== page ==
Born in 1955, in Wellington, New Zealand, Jane Campion is a graduate of the Australian Film, Television, and Radio School. She first attracted notice in 1982, when her 9-minute student project, Peel, won an award at the Cannes Film Festival.
Campion’s subsequent shorts, including the half-hour “A Girl’s Story” and “Passionless Moments” (both 1984) led to her growing reputation and to her widely acclaimed first feature, “Sweetie” (1989), an offbeat horror-comedy, dealing with sexual politics and (dys)functional family relations, issues that would recur in all of her future work.
Competing at Cannes Film Festival, the controversial film was met with varying reactions, ranging from admiration to dismissal and condemnation.
Campion’s original film is a darkly humorous family drama centering on two sisters. Slender and mousy Kay (Karen Colson) works in a factory and lives a dreary existence with her boyfriend Louis (Tom Lycos). One day, out of the blue, Kay’s sister, Dawn (Genevieve Lemon) arrives with Bob (Michael Lake), a man she introduces as her manager.
The siblings are really opposites. Nicknamed Sweetie, Dawn is boisterous, impulsive, and overweight. Kay is consumed with uptight phobias, while Dawn still holds onto her childhood dreams of a showbiz career.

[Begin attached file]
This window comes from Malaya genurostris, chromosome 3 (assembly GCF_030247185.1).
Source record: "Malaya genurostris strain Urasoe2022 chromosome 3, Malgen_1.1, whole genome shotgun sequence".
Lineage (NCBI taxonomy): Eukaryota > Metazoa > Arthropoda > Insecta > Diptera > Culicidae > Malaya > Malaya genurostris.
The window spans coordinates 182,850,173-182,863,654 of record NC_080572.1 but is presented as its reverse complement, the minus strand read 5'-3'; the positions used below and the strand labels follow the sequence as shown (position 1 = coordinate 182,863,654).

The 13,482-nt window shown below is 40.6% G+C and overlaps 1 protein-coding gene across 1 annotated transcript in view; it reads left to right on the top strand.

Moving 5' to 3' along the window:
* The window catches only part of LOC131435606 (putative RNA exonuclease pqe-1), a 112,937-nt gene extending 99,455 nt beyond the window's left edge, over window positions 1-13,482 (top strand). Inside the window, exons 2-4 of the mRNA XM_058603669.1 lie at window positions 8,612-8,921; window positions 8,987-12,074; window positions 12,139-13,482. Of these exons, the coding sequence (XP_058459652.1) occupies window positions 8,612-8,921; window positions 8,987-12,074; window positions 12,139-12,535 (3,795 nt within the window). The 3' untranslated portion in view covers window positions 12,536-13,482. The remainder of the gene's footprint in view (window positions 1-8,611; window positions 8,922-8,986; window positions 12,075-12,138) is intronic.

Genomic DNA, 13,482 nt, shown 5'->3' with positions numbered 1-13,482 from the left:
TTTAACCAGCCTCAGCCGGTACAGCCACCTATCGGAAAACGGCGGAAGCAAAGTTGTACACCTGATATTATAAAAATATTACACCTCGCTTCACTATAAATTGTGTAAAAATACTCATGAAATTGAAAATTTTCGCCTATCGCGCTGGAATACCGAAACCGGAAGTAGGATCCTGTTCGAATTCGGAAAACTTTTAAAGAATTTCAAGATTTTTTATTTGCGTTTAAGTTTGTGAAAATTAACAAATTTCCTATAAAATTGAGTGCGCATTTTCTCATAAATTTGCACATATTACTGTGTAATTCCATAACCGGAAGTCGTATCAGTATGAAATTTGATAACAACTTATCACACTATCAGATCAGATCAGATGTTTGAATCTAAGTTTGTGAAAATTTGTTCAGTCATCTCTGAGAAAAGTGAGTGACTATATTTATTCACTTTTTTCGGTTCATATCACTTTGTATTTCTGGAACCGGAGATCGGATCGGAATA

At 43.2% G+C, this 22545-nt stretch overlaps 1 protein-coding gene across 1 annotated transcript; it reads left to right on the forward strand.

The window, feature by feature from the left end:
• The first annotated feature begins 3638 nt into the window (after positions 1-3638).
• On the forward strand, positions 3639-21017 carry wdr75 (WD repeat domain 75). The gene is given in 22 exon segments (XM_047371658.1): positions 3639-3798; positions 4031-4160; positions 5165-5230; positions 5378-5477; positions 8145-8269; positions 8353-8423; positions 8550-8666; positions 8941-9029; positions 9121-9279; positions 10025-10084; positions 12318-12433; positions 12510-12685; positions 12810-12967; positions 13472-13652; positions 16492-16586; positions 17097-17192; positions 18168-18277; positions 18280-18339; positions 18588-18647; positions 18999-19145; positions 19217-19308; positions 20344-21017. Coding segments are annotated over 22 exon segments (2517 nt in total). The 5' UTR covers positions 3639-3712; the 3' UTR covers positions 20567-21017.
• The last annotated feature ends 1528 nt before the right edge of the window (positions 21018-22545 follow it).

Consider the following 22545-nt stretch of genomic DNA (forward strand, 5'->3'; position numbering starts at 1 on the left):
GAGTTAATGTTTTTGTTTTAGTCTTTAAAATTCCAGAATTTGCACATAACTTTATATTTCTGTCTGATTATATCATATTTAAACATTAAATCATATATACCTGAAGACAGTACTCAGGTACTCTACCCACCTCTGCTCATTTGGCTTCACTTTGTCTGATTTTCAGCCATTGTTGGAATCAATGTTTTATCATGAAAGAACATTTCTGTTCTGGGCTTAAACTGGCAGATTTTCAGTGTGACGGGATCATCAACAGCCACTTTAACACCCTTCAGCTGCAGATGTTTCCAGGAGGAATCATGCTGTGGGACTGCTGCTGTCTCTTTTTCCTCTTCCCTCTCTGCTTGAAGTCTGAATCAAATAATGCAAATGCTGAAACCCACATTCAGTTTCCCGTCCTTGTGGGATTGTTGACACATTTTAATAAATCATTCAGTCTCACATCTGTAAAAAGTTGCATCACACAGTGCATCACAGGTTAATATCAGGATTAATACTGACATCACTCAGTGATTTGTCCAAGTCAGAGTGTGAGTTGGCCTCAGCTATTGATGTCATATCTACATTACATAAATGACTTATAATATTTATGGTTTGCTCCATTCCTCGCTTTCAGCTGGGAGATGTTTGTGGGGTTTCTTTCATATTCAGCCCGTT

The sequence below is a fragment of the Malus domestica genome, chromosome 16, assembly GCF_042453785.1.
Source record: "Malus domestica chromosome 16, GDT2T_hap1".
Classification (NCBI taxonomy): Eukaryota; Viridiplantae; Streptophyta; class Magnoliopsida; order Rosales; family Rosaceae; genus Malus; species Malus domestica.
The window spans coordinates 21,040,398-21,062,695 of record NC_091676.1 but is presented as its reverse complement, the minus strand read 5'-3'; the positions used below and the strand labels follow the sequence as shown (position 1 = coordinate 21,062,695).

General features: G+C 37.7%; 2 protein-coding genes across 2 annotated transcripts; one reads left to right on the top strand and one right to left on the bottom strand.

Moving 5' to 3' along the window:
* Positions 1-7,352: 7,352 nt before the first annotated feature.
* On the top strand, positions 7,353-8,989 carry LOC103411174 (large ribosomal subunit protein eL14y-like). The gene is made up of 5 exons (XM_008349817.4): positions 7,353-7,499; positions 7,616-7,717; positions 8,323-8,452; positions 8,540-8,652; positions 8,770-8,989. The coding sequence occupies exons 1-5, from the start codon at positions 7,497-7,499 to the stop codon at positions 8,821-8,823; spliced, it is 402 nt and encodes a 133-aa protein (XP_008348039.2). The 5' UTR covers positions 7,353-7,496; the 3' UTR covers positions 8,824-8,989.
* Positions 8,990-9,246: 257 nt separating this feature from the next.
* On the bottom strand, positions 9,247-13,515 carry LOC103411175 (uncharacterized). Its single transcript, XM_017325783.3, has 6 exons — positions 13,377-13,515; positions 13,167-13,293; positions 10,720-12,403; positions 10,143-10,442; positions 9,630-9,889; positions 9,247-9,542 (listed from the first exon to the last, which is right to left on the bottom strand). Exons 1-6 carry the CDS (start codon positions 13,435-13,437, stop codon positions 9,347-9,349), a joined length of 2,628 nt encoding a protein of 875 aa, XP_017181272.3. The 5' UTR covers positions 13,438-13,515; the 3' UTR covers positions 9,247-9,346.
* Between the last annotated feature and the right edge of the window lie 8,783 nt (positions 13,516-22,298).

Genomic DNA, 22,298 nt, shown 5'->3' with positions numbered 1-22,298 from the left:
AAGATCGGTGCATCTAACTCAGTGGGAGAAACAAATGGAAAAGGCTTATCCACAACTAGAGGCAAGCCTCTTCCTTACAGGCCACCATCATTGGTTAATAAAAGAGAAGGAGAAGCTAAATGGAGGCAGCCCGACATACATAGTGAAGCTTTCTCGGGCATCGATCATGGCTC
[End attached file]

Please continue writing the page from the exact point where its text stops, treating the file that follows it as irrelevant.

Meanwhile, the girls’ eccentric parents, Gordon (Jon Darling) and Flo (Dorothy Barry), go through a nasty separation. The climax occurs at a bizarre family gathering. Kay, Louis, and Gordon trick Dawn so they can visit Flo at a ranch in the Australian outback. Everyone gets together back at the family home where Dawn pulls an immature stunt (which cannot be described here).
The film was released theatrically on September 10, 1989 By Avenue Pictures. It came out on DVD on October 24, 2006
Running time: 97 Minutes
“Sweetie” was followed by “An Angel at My Table” (1990), a three-hour feature about the troubled youth of New Zealand’s writer, Janet Frame. Originally made for TV, the film met with success during its screenings at the New York and Venice Film Festivals.
Campion’s next film, in 1993, “The Piano,” her biggest artistic and commercial success to date, shared the top award, the Palme d’Or, at Cannes (with Chen Kaige’s “Farewell My Concubine”). The film was nominated for several Oscars, including Picture, Director, Actress, and others (See below).
In 1993, Jane Campion won the Original Screenplay Oscar for “The Piano,” in a contest that included Nora Ephron, David S. Ward, and Jeff Arch for “Sleepless in Seattle,” Jeff Maguire for “In the Line of Fire,” Ron Nyswaner for “Philadelphia,” and Gary Ross for “Dave.”
Campion lost the Directing Oscar to Steven Spielberg, who won for “Schindler’s List,” a film that swept most of the year’s awards.